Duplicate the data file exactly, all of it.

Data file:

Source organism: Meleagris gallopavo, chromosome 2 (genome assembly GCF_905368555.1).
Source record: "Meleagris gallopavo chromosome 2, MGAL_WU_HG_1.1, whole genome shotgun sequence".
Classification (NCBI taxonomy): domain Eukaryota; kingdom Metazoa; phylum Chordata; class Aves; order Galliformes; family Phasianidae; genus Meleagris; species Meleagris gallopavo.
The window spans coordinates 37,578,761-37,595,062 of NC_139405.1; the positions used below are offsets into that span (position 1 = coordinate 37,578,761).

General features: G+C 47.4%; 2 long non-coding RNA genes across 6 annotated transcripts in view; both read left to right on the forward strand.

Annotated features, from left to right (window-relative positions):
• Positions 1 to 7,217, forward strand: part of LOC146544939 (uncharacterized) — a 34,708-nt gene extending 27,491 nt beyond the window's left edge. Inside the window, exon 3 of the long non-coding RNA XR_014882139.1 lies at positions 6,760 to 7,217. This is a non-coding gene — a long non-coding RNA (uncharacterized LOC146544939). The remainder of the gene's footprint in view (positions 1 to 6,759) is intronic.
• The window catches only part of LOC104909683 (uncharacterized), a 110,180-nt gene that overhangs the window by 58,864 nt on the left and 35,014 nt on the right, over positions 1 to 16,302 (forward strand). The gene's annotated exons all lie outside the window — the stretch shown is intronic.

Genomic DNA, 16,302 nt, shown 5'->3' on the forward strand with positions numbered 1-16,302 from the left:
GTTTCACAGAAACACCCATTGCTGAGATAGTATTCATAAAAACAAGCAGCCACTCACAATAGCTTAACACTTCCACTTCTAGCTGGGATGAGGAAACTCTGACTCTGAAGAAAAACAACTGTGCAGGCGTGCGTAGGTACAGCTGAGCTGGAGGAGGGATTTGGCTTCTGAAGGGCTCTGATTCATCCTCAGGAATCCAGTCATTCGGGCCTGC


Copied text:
Source organism: Meleagris gallopavo, chromosome 2 (genome assembly GCF_905368555.1).
Source record: "Meleagris gallopavo chromosome 2, MGAL_WU_HG_1.1, whole genome shotgun sequence".
Classification (NCBI taxonomy): domain Eukaryota; kingdom Metazoa; phylum Chordata; class Aves; order Galliformes; family Phasianidae; genus Meleagris; species Meleagris gallopavo.
The window spans coordinates 37,578,761-37,595,062 of NC_139405.1; the positions used below are offsets into that span (position 1 = coordinate 37,578,761).

General features: G+C 47.4%; 2 long non-coding RNA genes across 6 annotated transcripts in view; both read left to right on the forward strand.

Annotated features, from left to right (window-relative positions):
• Positions 1 to 7,217, forward strand: part of LOC146544939 (uncharacterized) — a 34,708-nt gene extending 27,491 nt beyond the window's left edge. Inside the window, exon 3 of the long non-coding RNA XR_014882139.1 lies at positions 6,760 to 7,217. This is a non-coding gene — a long non-coding RNA (uncharacterized LOC146544939). The remainder of the gene's footprint in view (positions 1 to 6,759) is intronic.
• The window catches only part of LOC104909683 (uncharacterized), a 110,180-nt gene that overhangs the window by 58,864 nt on the left and 35,014 nt on the right, over positions 1 to 16,302 (forward strand). The gene's annotated exons all lie outside the window — the stretch shown is intronic.

Genomic DNA, 16,302 nt, shown 5'->3' on the forward strand with positions numbered 1-16,302 from the left:
GTTTCACAGAAACACCCATTGCTGAGATAGTATTCATAAAAACAAGCAGCCACTCACAATAGCTTAACACTTCCACTTCTAGCTGGGATGAGGAAACTCTGACTCTGAAGAAAAACAACTGTGCAGGCGTGCGTAGGTACAGCTGAGCTGGAGGAGGGATTTGGCTTCTGAAGGGCTCTGATTCATCCTCAGGAATCCAGTCATTCGGGCCTGC